3. History shows that there can be many variants of martial law. Under the present
constitution, the President must be clear as to which variant is encompassed in
Proclamation No. 216. Otherwise it would be too vague that it will violate the
fundamental right to due process as well as evading review under Article VII Section 18
of the Constitution.

ML arises out of necessity, in extraordinary times, when the civilian government in an area
is unable to maintain peace and order, such that the military must step in and govern the
area until the civilian government can be restored. Its imposition is dependent on the
inability of civil government agencies to function. It takes on different forms, as needed.

Martial law under President Marcos was an aberration. We must return to the original
concept of martial law, arising from necessity, declared because civil governance is no
longer possible in any way. The authority to place the Philippines or any part thereof under
martial law is not a definition of a power, but a declaration of a status - that there exists a
situation wherein there is no capability for civilian government to continue. It is a
declaration of a condition on the ground, that there is a vacuum of government authority,
and by virtue of such vacuum, military rule becomes necessary. Further, it is a temporary
state, for military rule to be exercised until civil government may be restored.

This Court cannot dictate the parameters of what powers the President may exercise under
a state of martial law to address a rebellion or invasion. For this Court to tell the President
exactly how to govern under a state of martial law would be undue interference with the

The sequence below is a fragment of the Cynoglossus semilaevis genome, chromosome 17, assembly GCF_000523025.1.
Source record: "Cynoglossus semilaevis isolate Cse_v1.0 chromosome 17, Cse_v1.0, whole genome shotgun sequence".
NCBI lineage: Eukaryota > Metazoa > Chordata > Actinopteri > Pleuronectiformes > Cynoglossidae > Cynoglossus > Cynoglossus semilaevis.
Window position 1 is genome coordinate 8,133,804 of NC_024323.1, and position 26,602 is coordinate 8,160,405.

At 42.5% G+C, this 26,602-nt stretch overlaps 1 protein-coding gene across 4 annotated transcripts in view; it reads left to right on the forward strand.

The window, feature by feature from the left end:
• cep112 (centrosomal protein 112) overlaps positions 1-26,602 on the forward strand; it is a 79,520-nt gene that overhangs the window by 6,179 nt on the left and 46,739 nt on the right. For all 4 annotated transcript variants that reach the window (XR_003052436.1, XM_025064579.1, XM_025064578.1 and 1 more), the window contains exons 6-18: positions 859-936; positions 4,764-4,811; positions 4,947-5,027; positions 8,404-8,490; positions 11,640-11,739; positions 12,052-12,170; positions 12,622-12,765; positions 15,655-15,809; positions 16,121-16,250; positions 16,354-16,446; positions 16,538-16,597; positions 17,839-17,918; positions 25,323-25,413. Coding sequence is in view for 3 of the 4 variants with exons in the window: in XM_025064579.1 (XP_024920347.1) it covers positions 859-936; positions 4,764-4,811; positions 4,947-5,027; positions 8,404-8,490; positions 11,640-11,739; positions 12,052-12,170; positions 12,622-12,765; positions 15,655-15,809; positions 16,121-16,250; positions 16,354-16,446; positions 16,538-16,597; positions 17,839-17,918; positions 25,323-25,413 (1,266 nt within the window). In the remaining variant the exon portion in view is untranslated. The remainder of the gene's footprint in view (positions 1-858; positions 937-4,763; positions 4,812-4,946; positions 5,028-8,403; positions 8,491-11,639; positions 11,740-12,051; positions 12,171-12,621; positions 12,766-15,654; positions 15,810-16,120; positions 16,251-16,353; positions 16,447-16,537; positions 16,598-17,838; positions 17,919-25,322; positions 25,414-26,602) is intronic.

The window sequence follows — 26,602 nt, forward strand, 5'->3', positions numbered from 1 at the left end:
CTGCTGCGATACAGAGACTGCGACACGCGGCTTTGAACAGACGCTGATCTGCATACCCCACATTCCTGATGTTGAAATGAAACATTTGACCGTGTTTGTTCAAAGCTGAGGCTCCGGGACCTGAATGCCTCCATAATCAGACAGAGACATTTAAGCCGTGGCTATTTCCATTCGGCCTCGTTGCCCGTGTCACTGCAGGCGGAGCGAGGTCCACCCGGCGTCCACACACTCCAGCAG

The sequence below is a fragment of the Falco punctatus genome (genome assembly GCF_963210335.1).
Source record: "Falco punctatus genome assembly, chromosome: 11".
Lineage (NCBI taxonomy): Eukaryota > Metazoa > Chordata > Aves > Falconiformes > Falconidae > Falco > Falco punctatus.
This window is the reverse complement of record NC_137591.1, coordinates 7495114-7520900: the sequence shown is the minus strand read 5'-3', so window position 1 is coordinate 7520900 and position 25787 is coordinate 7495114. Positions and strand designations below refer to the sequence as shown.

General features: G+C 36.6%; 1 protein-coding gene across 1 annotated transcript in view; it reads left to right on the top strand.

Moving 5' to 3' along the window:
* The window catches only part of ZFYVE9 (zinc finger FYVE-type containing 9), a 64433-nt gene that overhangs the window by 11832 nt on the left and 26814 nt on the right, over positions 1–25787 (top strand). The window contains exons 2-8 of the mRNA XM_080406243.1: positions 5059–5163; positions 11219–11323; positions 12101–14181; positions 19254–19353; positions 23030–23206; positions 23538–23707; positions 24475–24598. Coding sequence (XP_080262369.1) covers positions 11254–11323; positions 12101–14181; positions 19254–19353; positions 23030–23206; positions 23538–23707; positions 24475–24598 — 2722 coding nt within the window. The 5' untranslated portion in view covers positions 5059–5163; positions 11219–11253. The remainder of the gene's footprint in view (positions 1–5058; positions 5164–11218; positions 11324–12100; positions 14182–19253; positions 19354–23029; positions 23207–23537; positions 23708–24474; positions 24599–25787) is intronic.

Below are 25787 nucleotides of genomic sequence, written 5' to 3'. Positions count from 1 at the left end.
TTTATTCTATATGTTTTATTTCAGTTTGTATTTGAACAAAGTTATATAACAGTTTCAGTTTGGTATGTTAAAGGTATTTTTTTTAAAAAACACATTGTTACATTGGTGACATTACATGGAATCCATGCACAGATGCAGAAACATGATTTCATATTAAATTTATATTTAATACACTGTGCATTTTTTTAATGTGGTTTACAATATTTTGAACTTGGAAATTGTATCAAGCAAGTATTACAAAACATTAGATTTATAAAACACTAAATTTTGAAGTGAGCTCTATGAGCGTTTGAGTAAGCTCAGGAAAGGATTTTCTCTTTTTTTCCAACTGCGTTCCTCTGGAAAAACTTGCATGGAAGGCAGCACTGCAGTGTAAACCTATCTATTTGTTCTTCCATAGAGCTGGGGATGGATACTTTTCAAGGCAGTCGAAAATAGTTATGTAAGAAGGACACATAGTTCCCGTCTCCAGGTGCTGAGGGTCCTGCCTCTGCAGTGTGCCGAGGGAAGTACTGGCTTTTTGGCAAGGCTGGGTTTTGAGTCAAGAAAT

President's powers. There may be many different permutations of governance under a
martial law regime. It takes different forms, as may be necessary. However, while this
Court cannot state the parameters for the President's martial law, this Court's constitutional
role implicitly requires that the President provide the parameters himself, upon declaring
martial law. The proclamation must contain the powers he intends to wield.

The President's failure to outline the powers he will be exercising and the civil liberties
that may be curtailed will make it impossible for this Court to assess whether public safety
requires the exercise of those powers or the curtailment of those civil liberties. It is not
sufficient to declare "there is martial law." Because martial law can only be declared when
public safety requires it, it is the burden of the President to state what powers public safety
requires be exercised.


Lagman v. Medialdea
GR No. 231658; 4 July 2017
4. I disagree with the proposed ponencia's view that the vagueness of a Presidential
Proclamation on martial law can only be done on grounds of alleged violation of
freedom of expression. Rather, the vagueness of a declaration of martial law is, in my
view unconstitutional as it will evade review of the sufficiency of facts required by the
constitutional provision.

Vagueness of a declaration of martial law is, in my view unconstitutional as it will evade

review of the sufficiency of facts required by the constitutional provision. The doctrine of
void for vagueness is a ground for invalidating a statute or a governmental regulation for
being vague. The doctrine requires that a statute be sufficiently explicit as to inform those
who are subject to it what conduct on their part will render them liable to its penalties.
Thus, a statute must be declared void and unconstitutional when it is so indefinite that it
encourages arbitrary and erratic arrests and convictions.

5. Additionally, the broad scope of a declaration of martial law is no longer allowed

under the present Constitution.

6. Even assuming that the declaration is not unconstitutionally vague, it is the

government's burden to prove that there are sufficient facts to support the declaration of